By Tim Walker
Photo: Tony Rice; photo: Steven Dougherty
“Without courage,” the great Maya Angelou once wrote, “We cannot practice any other virtue with consistency. We can’t be kind, true, merciful, generous, or honest.”
We like to think of ourselves as courageous individuals, certainly. With little difficulty, we can imagine a dozen examples of behaviors that define courage, from soldiers in combat risking their lives to save fallen comrades, to a young LGBT student discussing his sexual orientation with his parents for the first time, to a small child bravely confronting a bully at school. But far too often, as a people, we tend not to act with courage, to take a risk. Too many times, we fall into step with the herd, or simply look the other way, or sit quietly when we should stand up and act.
After the August 2014 shooting of Michael Brown in Ferguson, Missouri, that city became the focal point for public protests against the unjustified use of deadly force by police forces nationwide against unarmed citizens. “Black Lives Matter” became a rallying cry for hundreds of protesters, many of whom marched on a nightly basis, who stood up and attempted to call attention to what they saw as a pattern of out-of-control police violence, violence that they felt was bloodying the streets of not just Missouri, but the entire nation. Some of them hit the streets and some of them stood up in other places, in other ways.
Should the actions of these people be considered courageous? Were they an example of “moral courage,” and if so, what specifically is “moral courage”? How would we best define that slippery phrase, and where then would we go to find good examples of it?
“Moral courage has always meant looking for those people that stood up,” says Joel R. Pruce, Ph.D., a professor of human rights studies at the University of Dayton. “People that, when faced with extraordinary crisis, really pitched in instead of looking the other way, instead of falling in with the crowd. Someone who really could not be a bystander to different kinds of abuse. That’s really what ‘moral courage’ is, at least for us. It’s the expression of a force in that individual’s experience when faced with these questions: Should I do something? Can I do something? And often, that requires taking on great risk, which is why the courage dimension can be very compelling in explaining that.”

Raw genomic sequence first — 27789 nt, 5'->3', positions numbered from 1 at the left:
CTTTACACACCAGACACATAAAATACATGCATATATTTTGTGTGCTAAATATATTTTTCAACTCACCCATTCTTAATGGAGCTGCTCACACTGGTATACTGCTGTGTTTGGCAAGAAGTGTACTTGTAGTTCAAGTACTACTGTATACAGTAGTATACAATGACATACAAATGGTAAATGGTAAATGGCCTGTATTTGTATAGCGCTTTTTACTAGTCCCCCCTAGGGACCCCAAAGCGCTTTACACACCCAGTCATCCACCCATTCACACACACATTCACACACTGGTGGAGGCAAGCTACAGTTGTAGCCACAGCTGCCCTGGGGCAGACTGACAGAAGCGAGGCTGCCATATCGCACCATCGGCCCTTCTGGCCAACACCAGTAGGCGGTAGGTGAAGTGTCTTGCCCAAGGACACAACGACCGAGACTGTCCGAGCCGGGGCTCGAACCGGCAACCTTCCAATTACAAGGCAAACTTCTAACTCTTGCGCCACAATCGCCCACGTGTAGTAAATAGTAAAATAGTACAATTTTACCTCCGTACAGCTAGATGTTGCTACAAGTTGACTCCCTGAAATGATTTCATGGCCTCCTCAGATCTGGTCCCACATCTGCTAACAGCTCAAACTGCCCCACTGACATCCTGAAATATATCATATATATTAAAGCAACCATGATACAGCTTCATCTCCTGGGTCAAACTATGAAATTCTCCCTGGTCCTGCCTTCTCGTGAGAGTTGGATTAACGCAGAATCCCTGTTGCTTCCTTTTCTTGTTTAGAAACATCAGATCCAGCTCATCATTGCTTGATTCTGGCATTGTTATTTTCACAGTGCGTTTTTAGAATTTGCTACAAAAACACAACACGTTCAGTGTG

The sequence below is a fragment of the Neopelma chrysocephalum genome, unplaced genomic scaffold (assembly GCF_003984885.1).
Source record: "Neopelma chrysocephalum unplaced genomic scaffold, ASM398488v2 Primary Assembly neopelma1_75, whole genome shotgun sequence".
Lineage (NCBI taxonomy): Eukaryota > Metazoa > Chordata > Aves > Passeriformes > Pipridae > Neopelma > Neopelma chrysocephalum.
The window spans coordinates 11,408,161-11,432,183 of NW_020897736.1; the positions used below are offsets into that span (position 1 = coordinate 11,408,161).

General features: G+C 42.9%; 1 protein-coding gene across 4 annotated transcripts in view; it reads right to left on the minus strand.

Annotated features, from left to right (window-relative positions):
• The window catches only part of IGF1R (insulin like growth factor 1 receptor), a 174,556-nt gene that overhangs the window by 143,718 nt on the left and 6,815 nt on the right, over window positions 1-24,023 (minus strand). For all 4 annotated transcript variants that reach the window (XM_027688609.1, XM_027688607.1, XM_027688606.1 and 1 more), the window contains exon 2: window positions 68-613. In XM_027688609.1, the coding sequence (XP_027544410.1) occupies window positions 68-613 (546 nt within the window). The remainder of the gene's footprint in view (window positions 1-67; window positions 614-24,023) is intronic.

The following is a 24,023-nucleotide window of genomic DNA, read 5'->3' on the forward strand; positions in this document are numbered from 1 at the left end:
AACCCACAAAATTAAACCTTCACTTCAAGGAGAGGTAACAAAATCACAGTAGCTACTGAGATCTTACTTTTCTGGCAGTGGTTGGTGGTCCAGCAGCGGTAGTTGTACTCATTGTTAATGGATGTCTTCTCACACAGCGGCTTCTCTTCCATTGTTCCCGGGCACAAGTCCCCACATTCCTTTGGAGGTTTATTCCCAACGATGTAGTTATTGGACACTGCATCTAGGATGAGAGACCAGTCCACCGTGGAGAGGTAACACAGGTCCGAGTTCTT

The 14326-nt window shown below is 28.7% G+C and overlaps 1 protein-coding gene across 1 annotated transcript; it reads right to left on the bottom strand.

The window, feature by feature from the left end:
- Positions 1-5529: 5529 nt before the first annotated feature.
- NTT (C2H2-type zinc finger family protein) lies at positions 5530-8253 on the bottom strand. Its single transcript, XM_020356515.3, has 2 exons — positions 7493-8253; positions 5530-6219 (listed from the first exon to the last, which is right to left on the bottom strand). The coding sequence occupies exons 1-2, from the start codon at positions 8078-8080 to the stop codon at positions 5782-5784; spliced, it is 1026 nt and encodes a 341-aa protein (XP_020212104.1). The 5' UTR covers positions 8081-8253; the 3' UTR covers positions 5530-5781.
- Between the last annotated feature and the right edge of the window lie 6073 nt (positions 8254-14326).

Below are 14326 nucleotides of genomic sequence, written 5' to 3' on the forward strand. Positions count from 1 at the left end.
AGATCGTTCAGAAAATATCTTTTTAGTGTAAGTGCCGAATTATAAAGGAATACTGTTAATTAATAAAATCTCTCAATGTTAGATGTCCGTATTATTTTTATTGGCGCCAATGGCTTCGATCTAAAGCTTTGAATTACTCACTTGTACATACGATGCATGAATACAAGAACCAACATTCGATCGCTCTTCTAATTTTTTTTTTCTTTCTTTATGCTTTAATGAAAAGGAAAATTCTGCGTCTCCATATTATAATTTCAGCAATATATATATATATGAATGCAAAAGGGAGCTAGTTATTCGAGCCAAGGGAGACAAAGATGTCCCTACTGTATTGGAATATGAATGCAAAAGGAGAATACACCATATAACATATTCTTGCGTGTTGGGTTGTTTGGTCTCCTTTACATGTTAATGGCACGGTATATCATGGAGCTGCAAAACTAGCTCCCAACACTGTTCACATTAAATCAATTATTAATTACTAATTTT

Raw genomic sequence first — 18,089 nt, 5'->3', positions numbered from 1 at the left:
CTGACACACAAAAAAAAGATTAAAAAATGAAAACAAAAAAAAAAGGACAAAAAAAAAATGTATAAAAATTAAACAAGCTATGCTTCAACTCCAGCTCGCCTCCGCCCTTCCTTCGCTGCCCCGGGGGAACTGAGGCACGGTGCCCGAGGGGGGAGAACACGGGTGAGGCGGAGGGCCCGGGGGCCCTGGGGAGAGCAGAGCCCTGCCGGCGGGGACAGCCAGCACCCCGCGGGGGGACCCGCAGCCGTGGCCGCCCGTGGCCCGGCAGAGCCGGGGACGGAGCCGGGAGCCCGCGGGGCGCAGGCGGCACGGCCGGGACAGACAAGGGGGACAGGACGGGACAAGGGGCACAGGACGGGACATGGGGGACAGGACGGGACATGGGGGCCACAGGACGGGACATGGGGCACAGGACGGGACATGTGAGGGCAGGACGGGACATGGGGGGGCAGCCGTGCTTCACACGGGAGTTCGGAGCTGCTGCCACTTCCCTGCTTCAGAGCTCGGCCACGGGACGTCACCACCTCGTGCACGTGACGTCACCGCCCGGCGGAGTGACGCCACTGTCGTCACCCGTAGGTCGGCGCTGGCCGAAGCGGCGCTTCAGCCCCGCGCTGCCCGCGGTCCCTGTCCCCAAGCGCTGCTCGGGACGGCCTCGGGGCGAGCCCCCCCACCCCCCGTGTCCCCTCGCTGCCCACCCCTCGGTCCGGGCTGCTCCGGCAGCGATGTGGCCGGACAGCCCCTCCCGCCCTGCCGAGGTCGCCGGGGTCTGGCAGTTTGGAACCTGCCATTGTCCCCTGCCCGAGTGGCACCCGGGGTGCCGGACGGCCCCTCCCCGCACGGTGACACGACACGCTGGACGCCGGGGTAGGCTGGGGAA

An upcoming visual and audio exhibit at the University of Dayton hopes to capture and expand upon these ideas, and add important points of view to our national conversation on human rights, violence, and justice. “Ferguson Voices: Disrupting the Frame” is a photo and oral history exhibit running from Jan. 17 through Feb. 3 at the UD Roesch Library’s first-floor gallery. The project, a joint venture between the University of Dayton’s Human Rights Center and PROOF: Media for Social Justice, is free and open to the public. An opening reception, hosted by award-winning journalist and human rights leader Jimmie Briggs, will be held there Friday, Jan. 20, from 4-6 p.m.
The Ferguson exhibit emerged from the work of the Moral Courage Project, a team of nine UD students and three advisors who traveled to Ferguson, Missouri, between May 12 and 27, 2016. While there, the students, with Pruce, Briggs, and Leora Kahn acting as advisors, conducted an innovative oral history research project to preserve the stories of the people there who were affected by the Aug. 9, 2014 shooting of Michael Brown and the weeks of unrest that followed. Dozens of people were interviewed, and their stories preserved for posterity—stories about what life was like there before the shooting, during the unrest that followed, and afterward.
Making your voice heard. Standing up for what is right. Moral courage, obviously, is the strength to say and do what is right even in the face of your fears. A prime example might be Chinese man who, on June 5, 1989, one day after the Chinese government’s violent crackdown on the protests in Tiananmen Square, stood alone in front of a line of tanks, blocking their way into the square, his arms laden with grocery bags. The still-unidentified man, known worldwide as the “Unknown Rebel,” has become a powerful symbol of those who have the courage to stand up and be counted, whatever the risk. In Ferguson, hundreds of ordinary citizens found that same moral courage.
Kahn, a photo editor for 25 years and the founder and executive director of organization PROOF: Media for Social Justice, made the trip to Ferguson as an advisor for the group. “The Moral Courage Project really is about mobilizing students to be activists through the use of testimonies,” she tells Dayton City Paper, “and then also lifting up those voices that have the moral courage to step out of their usual roles in life and take a stand and do something. That’s really the essence of what this project is.”
When asked how she became involved with the Ferguson trip and the Moral Courage Project, Kahn responds,
“PROOF: Media for Social Justice sort of originated the idea about a moral courage project. And I’d actually shopped it around to several people at several different universities, and Dayton was really the natural for it because they have the Human Rights Center there. […] I couldn’t have imagined how transformative it would be for everybody involved. I knew that the students would get a lot out of it, but I don’t think Joel and I anticipated just how it would be so overwhelming for everyone—the students, and Joel and me and Jimmie Briggs, the facilitators, and the Ferguson people who participated. We went in there without a lot of expectations, and we got an enormous amount from everybody.”